How Do I Encourage My Dog to Eat Dry Food After Eating Scraps from the Table?
Dogs are creatures of habit and can resist change when trying to switch their diets. It's important to completely stop feeding from the table. This is best accomplished by removing the pet from the kitchen during mealtimes. Be persistent when offering dry food. The pet may refuse to eat for several meals before deciding to give the food a try. Heating food in the microwave increases the aroma of the food and will often entice a pet to eat. Another alternative is to try mixing some wet food with the dry food, or topping it with a sauce or gravy specifically formulated for pets. Be assured that the pet eats to meet an energy need and will eventually begin to eat unless there is an underlying medical issue.
What Should I Do If My Dog Is Constipated or Has Loose Stools?
Keep in mind that the pet's stool should be small and firm. Most cases of constipation are temporary and due to dietary interruptions. Loose stools also are often temporary and can be due to dietary interruptions, as well as many other things, including an abrupt change in diet, overeating, parasites, medication, eating table scraps, viral or bacterial infections, and stress. If constipation or diarrhea persists, however, it is important to consult a veterinarian.
When My Dog Urinates on the Lawn, It Kills the Grass. Should I Switch Diets?
No. Dead grass is caused by a heavy concentration of urine—usually when a dog urinates in the same spot over and over. Try to train the dog to go to a designated, inconspicuous area of the yard. If this is impossible, try to hose the area as quickly as possible to dilute the urine. Sometimes the discoloration is due to acidic ground pH, which can usually be remedied with a lime treatment.
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Switching your dog to a new food takes some planning. Because dogs are creatures of habit, they tend to prefer their current food to a new food. Like us, they become accustomed to a food and might not be thrilled about a new routine. These useful dog-feeding tips will help you keep your dog satisfied.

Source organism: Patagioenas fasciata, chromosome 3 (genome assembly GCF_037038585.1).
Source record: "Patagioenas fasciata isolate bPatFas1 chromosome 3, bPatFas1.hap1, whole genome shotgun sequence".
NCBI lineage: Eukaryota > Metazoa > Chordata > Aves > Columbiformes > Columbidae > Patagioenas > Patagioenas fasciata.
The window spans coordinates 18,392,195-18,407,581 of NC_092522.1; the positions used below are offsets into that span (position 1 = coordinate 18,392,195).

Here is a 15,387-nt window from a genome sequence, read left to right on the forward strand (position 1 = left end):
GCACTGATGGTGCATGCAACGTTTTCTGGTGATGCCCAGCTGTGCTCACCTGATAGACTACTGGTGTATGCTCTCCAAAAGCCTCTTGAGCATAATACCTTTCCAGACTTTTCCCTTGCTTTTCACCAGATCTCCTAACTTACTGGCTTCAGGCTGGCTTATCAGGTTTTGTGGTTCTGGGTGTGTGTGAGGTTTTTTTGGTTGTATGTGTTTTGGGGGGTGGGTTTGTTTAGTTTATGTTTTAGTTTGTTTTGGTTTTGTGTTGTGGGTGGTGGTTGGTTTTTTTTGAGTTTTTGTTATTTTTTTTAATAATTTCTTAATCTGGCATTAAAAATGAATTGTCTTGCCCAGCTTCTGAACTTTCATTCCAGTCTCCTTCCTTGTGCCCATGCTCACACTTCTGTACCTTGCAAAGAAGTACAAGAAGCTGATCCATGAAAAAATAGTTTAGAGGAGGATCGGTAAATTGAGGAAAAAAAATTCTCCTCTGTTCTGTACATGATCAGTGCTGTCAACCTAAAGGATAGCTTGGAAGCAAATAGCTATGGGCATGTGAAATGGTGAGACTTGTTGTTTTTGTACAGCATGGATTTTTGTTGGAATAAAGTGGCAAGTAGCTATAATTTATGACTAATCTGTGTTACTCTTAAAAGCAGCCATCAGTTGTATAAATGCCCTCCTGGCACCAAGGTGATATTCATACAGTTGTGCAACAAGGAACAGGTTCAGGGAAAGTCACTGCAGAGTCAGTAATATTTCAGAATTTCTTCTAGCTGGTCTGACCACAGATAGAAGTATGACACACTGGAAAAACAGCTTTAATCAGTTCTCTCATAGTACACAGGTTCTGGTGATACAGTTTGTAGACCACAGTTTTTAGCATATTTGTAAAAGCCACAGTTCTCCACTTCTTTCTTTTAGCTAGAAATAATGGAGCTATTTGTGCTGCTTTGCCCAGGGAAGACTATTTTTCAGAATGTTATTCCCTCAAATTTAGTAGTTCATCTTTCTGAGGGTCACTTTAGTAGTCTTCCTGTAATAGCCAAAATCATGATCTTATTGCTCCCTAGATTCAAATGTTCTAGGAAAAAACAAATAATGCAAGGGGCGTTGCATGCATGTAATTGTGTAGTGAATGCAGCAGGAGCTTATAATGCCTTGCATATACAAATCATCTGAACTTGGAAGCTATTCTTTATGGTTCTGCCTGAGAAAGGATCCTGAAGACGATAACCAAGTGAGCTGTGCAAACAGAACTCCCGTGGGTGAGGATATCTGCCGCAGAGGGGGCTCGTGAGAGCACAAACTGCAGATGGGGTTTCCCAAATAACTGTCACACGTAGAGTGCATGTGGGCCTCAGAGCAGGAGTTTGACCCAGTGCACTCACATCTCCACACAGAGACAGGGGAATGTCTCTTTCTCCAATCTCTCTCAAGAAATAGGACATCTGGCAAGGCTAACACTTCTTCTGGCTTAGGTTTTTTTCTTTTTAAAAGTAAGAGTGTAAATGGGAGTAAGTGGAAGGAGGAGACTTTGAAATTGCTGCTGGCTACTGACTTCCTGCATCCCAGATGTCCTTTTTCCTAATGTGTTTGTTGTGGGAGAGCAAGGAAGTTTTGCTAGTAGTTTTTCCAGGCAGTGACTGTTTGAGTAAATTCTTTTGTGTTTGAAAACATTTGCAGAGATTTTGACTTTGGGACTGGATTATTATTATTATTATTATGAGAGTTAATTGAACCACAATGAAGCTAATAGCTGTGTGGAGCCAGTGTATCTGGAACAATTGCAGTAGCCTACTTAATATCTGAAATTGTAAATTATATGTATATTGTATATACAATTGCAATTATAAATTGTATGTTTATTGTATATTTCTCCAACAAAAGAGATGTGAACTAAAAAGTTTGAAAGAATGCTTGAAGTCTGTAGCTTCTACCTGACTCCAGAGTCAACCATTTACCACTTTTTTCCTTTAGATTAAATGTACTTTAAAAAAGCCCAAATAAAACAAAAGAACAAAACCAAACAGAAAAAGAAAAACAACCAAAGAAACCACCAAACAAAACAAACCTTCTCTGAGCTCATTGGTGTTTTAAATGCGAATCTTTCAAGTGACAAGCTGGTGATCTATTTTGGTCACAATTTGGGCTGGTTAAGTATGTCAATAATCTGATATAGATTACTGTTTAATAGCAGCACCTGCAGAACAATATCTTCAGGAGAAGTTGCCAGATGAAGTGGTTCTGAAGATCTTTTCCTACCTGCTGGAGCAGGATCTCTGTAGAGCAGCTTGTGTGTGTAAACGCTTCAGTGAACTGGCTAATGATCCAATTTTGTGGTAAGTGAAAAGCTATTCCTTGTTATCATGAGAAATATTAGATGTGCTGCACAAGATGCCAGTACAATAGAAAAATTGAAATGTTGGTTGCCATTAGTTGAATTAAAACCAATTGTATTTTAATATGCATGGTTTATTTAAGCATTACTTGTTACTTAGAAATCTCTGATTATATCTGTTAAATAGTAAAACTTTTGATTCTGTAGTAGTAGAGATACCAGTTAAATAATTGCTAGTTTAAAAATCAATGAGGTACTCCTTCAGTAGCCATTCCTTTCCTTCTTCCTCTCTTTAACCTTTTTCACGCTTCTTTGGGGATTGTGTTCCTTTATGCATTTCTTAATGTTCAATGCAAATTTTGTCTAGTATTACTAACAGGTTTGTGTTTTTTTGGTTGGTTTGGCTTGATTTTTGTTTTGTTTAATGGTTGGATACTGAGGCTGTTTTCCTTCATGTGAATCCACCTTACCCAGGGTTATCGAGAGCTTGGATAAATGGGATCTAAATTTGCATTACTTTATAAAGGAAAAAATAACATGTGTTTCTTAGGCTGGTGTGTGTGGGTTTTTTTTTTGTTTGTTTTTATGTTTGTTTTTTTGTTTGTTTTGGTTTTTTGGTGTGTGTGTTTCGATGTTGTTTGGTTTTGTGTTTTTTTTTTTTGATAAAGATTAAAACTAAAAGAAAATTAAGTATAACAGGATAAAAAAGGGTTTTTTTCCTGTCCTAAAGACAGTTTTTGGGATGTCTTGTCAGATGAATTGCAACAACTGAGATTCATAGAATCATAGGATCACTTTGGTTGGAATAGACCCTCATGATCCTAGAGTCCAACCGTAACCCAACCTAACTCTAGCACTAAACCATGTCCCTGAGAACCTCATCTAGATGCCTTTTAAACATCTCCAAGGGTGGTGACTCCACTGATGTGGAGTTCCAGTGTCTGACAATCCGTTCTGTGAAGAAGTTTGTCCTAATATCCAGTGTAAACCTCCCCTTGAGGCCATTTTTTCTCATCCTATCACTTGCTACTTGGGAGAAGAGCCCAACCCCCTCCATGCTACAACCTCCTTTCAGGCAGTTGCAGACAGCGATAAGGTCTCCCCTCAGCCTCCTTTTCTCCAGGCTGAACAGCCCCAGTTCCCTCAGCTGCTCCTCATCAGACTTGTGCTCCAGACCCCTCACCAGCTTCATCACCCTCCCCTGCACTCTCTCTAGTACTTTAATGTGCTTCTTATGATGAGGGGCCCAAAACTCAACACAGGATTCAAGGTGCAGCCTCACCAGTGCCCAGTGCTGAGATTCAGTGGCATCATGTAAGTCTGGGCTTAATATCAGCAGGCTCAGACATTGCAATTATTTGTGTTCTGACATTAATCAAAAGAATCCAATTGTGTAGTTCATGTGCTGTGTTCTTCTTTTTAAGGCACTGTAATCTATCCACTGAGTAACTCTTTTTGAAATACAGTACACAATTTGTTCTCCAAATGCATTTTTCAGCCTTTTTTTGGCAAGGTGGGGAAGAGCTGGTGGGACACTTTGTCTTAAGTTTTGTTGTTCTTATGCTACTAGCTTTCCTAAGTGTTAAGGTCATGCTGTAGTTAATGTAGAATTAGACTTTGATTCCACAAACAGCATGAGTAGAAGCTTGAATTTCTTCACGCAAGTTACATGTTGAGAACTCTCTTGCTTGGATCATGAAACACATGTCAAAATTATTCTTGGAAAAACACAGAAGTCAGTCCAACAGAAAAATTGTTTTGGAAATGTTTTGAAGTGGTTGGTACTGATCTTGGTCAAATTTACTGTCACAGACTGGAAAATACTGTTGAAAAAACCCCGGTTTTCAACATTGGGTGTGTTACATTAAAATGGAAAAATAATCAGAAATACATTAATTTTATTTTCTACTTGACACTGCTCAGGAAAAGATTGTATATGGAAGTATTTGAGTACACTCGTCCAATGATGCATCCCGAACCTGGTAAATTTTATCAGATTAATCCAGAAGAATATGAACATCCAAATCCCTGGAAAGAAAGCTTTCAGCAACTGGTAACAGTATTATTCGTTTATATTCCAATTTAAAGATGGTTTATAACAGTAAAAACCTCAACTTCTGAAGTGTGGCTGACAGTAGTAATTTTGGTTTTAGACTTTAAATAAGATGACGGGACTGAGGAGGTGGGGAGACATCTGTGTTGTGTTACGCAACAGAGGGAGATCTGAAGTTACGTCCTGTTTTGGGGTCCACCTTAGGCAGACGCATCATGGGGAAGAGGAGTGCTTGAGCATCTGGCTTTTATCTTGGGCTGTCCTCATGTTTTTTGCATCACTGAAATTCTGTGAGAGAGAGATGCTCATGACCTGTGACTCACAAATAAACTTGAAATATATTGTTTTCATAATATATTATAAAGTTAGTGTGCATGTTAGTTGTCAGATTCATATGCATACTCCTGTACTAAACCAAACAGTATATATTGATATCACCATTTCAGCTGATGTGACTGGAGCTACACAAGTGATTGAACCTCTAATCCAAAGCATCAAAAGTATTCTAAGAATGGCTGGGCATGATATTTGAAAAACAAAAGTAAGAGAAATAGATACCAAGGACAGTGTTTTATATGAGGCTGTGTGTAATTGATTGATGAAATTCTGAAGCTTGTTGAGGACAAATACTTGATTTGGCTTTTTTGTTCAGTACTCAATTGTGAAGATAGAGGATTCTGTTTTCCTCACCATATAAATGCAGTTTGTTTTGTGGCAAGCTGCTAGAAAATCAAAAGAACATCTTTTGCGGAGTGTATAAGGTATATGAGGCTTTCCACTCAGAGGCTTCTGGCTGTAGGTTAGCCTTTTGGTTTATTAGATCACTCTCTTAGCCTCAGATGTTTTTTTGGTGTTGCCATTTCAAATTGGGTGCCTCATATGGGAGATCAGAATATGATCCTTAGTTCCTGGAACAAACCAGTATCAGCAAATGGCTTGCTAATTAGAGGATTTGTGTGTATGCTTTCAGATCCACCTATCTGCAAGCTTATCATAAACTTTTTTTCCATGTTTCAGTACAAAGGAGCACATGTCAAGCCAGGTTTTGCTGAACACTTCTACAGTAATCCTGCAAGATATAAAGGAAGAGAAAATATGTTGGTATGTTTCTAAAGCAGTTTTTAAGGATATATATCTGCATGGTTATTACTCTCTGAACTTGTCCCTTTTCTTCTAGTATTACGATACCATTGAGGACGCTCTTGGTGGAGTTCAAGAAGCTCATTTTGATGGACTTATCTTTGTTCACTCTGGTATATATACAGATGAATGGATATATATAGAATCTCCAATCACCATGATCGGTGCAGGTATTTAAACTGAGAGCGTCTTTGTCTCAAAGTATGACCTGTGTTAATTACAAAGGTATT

4 Tips to Successfully Transition Your Dog to a New Food
1. Introduce the new food gradually.
When easing your dog into a change in diet, think “slow and steady.” Start by mixing 25% new food with 75% current food. Slowly change the proportions over the next three days or so by gradually increasing the new food and lessening the amount of the current food. Here’s a sample feeding schedule:
- Day 1: 25% new food, 75% current food
- Day 2: 50% new food, 50% current food
- Day 3: 75% new food, 25% current food
At the end of this weaning process, you should be feeding 100% of the new food. Your dog may want to eat only the old food, or not eat at all. Don’t worry — a healthy dog can miss meals for a day or two with no ill effects.
2. Watch your body language.
Bringing a new food into your home, pouring it into your dog’s bowl and declaring that he should eat it might cause your dog to go on a hunger strike. This is not the time to show who’s boss. It’s better to introduce the new food by using a pleasant tone of voice and gently encouraging him to try the new food.
3. Don't give in to demands.
Persistence is key! For the first two days of the food transition, don’t give your dog treats or table scraps. Dogs train us as much as we train them. Giving in to their demands only reinforces refusal behavior and makes it more difficult to make a nutritious dietary change.
4. Be patient when switching from wet food to dry food.
Switching diets may be more challenging when changing from a moist food to a dry food. If your dog continues to resist eating dry food, mix in a little warm water. You might even want to put the moistened food in the microwave for a few seconds. If you mix the food with water, be sure to throw away the uneaten portion after 20 minutes to prevent spoilage. The same rule applies for canned and pouch food. After the dog has become accustomed to the moistened food, you can wean him onto completely dry food. To do this, follow the same mixing instructions outlined above.
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